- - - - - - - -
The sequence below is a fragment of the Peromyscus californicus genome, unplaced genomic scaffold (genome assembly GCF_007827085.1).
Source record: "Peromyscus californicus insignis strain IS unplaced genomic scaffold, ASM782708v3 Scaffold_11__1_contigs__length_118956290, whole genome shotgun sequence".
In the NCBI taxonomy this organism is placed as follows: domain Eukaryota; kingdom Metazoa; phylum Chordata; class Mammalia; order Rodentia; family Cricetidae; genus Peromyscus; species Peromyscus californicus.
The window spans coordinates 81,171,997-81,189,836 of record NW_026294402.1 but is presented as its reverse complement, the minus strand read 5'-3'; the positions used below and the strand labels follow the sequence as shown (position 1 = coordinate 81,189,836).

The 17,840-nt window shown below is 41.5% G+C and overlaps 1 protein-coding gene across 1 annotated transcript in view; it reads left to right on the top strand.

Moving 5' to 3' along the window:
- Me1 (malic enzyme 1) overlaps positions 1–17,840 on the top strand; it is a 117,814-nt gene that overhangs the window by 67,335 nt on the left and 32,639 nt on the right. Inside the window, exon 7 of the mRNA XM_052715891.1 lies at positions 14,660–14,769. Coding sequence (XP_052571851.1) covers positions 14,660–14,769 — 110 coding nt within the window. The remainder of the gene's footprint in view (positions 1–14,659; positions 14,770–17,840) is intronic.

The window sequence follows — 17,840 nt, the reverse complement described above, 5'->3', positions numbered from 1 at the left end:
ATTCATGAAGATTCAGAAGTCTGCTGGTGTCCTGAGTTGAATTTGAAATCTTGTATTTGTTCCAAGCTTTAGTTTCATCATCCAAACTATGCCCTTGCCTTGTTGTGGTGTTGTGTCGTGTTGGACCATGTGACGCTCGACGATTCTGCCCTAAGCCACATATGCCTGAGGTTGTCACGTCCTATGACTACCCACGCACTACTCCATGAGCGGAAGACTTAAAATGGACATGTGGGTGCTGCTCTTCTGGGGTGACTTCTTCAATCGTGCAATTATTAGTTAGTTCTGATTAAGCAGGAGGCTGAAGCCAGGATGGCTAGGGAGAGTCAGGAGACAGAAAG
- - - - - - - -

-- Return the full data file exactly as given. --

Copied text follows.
The sequence below is a fragment of the Peromyscus californicus genome, unplaced genomic scaffold (genome assembly GCF_007827085.1).
Source record: "Peromyscus californicus insignis strain IS unplaced genomic scaffold, ASM782708v3 Scaffold_11__1_contigs__length_118956290, whole genome shotgun sequence".
In the NCBI taxonomy this organism is placed as follows: domain Eukaryota; kingdom Metazoa; phylum Chordata; class Mammalia; order Rodentia; family Cricetidae; genus Peromyscus; species Peromyscus californicus.
The window spans coordinates 81,171,997-81,189,836 of record NW_026294402.1 but is presented as its reverse complement, the minus strand read 5'-3'; the positions used below and the strand labels follow the sequence as shown (position 1 = coordinate 81,189,836).

The 17,840-nt window shown below is 41.5% G+C and overlaps 1 protein-coding gene across 1 annotated transcript in view; it reads left to right on the top strand.

Moving 5' to 3' along the window:
- Me1 (malic enzyme 1) overlaps positions 1–17,840 on the top strand; it is a 117,814-nt gene that overhangs the window by 67,335 nt on the left and 32,639 nt on the right. Inside the window, exon 7 of the mRNA XM_052715891.1 lies at positions 14,660–14,769. Coding sequence (XP_052571851.1) covers positions 14,660–14,769 — 110 coding nt within the window. The remainder of the gene's footprint in view (positions 1–14,659; positions 14,770–17,840) is intronic.

The window sequence follows — 17,840 nt, the reverse complement described above, 5'->3', positions numbered from 1 at the left end:
ATTCATGAAGATTCAGAAGTCTGCTGGTGTCCTGAGTTGAATTTGAAATCTTGTATTTGTTCCAAGCTTTAGTTTCATCATCCAAACTATGCCCTTGCCTTGTTGTGGTGTTGTGTCGTGTTGGACCATGTGACGCTCGACGATTCTGCCCTAAGCCACATATGCCTGAGGTTGTCACGTCCTATGACTACCCACGCACTACTCCATGAGCGGAAGACTTAAAATGGACATGTGGGTGCTGCTCTTCTGGGGTGACTTCTTCAATCGTGCAATTATTAGTTAGTTCTGATTAAGCAGGAGGCTGAAGCCAGGATGGCTAGGGAGAGTCAGGAGACAGAAAG